Infinitely so it seems.

Greg Mankiw is one of my favorite economists and has been personally extremely kind to me. Unfortunately, however, I haven’t been keeping up with his blog recently.

I went to look back through the archives and I found a pointer to this article by Virginia Postrel on lightbulbs.

I know Virginia through facebook and she is intelligent and articulate. She obviously thought writing this article was a good idea and Greg thought it was worth pointing to.

However, it reads to me like 1500 words on why I shouldn’t feed Kitty Litter to my Infant Son.

The punch line is

What matters, from a public policy perspective, isn’t any given choice but the total amount of electricity I use (which is itself only a proxy for the total emissions caused by generating that electricity). If they’re really interested in environmental quality, policy makers shouldn’t care how households get to that total. They should just raise the price of electricity, through taxes or higher rates, to discourage using it.

Instead, the law raises the price of light bulbs, but not the price of using them. In fact, its supporters loudly proclaim that the new bulbs will cost less to use. If true, the savings could encourage people to keep the lights on longer.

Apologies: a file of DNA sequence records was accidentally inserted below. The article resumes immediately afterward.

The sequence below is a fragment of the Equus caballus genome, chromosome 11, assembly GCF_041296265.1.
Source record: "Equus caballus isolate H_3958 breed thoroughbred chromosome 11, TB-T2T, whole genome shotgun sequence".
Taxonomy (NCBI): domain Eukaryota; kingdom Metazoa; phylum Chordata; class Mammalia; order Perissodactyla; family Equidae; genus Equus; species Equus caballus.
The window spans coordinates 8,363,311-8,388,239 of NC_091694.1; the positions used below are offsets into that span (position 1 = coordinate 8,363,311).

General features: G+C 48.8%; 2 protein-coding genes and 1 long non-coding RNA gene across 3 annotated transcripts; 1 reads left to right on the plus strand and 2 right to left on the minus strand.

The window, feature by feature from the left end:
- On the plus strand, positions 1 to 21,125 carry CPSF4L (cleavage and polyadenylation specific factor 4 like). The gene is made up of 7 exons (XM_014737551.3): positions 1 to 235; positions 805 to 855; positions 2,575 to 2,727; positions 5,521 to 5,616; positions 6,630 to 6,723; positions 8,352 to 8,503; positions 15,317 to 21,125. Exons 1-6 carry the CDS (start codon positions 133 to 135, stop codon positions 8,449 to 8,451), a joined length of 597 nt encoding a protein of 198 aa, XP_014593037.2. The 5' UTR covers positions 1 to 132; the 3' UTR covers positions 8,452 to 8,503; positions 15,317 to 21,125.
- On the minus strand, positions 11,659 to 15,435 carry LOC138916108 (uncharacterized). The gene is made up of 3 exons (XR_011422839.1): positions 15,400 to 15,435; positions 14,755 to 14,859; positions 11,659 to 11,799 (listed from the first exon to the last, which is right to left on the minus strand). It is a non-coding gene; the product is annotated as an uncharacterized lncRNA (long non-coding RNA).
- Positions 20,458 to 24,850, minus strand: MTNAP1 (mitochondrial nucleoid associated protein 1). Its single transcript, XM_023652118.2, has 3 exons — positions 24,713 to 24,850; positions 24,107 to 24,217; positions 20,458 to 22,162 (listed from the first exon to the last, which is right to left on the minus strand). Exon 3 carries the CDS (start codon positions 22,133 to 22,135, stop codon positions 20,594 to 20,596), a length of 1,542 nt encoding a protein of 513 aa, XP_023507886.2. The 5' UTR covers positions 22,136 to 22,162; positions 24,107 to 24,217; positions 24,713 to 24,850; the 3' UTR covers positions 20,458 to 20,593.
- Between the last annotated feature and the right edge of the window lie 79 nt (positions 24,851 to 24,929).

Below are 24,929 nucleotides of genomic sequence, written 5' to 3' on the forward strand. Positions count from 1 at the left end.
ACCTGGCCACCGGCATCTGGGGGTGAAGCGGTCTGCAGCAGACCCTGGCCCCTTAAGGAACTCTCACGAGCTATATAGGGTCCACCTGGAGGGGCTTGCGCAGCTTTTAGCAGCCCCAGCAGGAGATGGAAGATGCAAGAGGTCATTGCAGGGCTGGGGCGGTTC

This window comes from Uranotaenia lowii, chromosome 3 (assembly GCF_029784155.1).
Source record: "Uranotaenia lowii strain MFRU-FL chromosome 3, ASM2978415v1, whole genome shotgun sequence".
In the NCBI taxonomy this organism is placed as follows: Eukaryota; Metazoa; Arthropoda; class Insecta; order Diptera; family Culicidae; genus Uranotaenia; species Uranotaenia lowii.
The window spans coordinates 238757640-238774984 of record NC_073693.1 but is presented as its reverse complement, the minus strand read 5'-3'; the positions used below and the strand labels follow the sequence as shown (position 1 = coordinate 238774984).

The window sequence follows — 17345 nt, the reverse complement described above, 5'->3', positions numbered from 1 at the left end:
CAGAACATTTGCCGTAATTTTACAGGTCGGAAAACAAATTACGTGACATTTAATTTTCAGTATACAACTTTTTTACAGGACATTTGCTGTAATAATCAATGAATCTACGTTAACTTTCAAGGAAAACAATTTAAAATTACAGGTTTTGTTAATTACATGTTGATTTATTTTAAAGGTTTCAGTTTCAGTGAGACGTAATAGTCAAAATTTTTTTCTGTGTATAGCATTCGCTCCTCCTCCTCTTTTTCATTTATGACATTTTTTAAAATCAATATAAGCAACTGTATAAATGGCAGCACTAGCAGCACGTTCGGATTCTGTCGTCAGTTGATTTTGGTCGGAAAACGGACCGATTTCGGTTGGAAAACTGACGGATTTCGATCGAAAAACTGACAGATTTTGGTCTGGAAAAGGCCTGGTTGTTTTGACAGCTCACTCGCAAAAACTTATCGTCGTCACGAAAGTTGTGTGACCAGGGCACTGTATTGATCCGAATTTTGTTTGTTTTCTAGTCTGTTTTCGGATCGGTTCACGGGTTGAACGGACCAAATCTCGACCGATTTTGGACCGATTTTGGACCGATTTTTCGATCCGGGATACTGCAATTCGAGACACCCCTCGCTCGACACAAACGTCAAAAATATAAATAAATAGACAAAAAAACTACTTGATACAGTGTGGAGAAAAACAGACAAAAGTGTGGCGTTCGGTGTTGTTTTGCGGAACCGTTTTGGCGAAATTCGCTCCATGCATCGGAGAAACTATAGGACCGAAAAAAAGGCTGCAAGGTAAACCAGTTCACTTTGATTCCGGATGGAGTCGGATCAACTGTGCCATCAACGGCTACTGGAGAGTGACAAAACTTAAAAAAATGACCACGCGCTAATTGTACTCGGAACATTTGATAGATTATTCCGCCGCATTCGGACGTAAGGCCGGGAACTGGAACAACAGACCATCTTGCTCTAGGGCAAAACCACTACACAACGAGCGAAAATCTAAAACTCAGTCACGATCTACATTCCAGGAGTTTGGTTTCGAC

Even if you care nothing about individual freedom or aesthetic pleasure, this ham-handed approach wouldn’t pass muster in a classroom at Harvard’s Kennedy School of Government. As pollution control, it’s horribly inefficient.

The bulb ban makes sense only one of two ways: either as an expression of cultural sanctimony, with a little technophilia thrown in for added glamour, or as a roundabout way to transfer wealth from the general public to the few businesses with the know-how to produce the light bulbs consumers don’t really want to buy.

Or, of course, as both.

Who doesn’t know this?

Obviously this is an expression of cultural sanctimony with a little technophilia thrown in for added glamour. I mean would the supporters of the bill even deny this?

Wouldn’t they say something like smart green-conscious people and companies will find that the bulbs produce good light save money and protect the planet. That’s just shorthand for what Virginia said.

But, of course I am not at all the person to ask on these types of issues.

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